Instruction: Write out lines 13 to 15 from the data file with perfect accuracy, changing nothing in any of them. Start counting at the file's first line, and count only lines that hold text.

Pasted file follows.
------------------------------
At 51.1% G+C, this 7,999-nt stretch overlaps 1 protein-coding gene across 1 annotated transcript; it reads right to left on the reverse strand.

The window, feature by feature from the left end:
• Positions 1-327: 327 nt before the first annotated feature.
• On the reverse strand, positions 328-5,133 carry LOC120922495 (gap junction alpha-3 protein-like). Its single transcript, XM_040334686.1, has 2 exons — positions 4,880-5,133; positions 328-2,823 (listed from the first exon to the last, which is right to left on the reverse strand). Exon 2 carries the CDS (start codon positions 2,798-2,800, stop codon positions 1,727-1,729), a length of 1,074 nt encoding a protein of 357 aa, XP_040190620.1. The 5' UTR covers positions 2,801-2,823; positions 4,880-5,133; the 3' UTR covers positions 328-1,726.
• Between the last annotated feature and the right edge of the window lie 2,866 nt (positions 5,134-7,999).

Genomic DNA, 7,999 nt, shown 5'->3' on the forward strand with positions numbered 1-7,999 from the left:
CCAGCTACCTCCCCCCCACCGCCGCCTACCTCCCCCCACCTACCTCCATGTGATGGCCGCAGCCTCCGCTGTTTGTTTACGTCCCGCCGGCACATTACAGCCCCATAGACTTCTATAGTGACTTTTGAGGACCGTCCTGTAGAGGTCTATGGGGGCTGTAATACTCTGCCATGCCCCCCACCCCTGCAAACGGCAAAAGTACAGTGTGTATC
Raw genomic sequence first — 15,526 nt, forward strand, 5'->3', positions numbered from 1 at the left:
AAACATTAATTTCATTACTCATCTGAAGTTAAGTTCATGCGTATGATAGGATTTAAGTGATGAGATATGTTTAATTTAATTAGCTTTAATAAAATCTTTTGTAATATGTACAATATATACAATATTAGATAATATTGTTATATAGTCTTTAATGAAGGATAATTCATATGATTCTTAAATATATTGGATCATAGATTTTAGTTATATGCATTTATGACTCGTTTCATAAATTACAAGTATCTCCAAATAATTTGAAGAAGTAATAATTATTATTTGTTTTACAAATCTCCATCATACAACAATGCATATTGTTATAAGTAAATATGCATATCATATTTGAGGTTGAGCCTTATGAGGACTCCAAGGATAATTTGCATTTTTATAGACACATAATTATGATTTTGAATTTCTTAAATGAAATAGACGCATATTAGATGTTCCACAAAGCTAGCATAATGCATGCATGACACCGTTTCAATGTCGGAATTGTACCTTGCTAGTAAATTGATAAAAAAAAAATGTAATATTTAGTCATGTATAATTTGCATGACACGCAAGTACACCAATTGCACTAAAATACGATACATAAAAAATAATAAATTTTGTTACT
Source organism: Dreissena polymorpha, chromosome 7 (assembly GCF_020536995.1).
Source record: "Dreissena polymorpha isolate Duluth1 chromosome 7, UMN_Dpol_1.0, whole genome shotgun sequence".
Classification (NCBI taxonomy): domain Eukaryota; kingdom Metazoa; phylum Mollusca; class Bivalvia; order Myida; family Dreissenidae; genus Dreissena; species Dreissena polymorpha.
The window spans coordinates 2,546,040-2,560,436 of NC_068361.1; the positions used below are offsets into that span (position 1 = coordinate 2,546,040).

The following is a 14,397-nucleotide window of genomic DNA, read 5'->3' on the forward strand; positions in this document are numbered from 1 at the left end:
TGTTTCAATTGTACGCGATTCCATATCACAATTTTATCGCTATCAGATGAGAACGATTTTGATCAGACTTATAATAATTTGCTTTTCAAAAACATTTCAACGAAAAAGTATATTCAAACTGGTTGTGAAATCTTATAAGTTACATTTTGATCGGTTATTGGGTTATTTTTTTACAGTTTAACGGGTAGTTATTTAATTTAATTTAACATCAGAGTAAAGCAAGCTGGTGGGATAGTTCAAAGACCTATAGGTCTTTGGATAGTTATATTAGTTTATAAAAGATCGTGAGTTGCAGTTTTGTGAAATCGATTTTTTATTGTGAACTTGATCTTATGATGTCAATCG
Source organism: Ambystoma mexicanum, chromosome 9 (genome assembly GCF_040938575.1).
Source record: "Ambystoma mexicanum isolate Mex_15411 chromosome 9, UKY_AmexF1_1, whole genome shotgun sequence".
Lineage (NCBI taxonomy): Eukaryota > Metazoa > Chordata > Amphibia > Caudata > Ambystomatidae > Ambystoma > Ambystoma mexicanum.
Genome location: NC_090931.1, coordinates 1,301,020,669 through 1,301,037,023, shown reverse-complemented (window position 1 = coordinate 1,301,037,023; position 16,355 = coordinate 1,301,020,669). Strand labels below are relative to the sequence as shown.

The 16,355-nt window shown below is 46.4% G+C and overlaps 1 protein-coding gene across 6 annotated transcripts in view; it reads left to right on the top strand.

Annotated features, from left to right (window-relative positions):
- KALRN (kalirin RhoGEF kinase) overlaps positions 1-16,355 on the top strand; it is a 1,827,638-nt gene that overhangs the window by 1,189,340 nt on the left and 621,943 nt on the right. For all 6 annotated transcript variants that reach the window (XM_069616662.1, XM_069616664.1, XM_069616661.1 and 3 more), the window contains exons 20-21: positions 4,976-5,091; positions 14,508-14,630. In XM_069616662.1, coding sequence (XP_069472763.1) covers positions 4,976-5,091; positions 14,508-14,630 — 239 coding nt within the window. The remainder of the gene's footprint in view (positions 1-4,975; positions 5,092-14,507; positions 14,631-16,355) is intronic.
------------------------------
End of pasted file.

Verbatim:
The window spans coordinates 2,546,040-2,560,436 of NC_068361.1; the positions used below are offsets into that span (position 1 = coordinate 2,546,040).

The following is a 14,397-nucleotide window of genomic DNA, read 5'->3' on the forward strand; positions in this document are numbered from 1 at the left end:
TGTTTCAATTGTACGCGATTCCATATCACAATTTTATCGCTATCAGATGAGAACGATTTTGATCAGACTTATAATAATTTGCTTTTCAAAAACATTTCAACGAAAAAGTATATTCAAACTGGTTGTGAAATCTTATAAGTTACATTTTGATCGGTTATTGGGTTATTTTTTTACAGTTTAACGGGTAGTTATTTAATTTAATTTAACATCAGAGTAAAGCAAGCTGGTGGGATAGTTCAAAGACCTATAGGTCTTTGGATAGTTATATTAGTTTATAAAAGATCGTGAGTTGCAGTTTTGTGAAATCGATTTTTTATTGTGAACTTGATCTTATGATGTCAATCG